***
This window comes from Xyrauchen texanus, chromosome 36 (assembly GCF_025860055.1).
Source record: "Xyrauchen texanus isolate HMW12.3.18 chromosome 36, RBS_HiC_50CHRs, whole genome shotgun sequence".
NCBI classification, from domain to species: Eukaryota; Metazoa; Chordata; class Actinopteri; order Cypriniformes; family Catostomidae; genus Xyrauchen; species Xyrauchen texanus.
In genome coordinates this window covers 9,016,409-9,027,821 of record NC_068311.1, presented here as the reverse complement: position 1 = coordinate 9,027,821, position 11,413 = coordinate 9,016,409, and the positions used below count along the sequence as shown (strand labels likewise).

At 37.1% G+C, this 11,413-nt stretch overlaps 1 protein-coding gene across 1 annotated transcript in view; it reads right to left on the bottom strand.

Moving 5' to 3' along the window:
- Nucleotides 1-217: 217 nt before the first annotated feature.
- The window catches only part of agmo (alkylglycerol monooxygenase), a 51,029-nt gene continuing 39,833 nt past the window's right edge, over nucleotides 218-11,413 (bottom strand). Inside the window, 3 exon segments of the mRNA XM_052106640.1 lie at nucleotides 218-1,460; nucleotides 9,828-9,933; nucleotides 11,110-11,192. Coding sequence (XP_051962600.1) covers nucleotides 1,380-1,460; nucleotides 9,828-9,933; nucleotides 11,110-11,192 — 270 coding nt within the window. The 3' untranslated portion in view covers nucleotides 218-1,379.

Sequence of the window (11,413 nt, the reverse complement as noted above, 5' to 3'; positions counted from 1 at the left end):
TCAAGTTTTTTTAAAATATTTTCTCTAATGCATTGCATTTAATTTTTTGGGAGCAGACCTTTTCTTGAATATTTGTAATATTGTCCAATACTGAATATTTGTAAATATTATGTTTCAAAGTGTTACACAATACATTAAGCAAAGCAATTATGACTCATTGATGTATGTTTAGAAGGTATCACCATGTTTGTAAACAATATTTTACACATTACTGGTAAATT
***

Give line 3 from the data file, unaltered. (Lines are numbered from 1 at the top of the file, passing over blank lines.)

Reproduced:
NCBI classification, from domain to species: Eukaryota; Metazoa; Chordata; class Actinopteri; order Cypriniformes; family Catostomidae; genus Xyrauchen; species Xyrauchen texanus.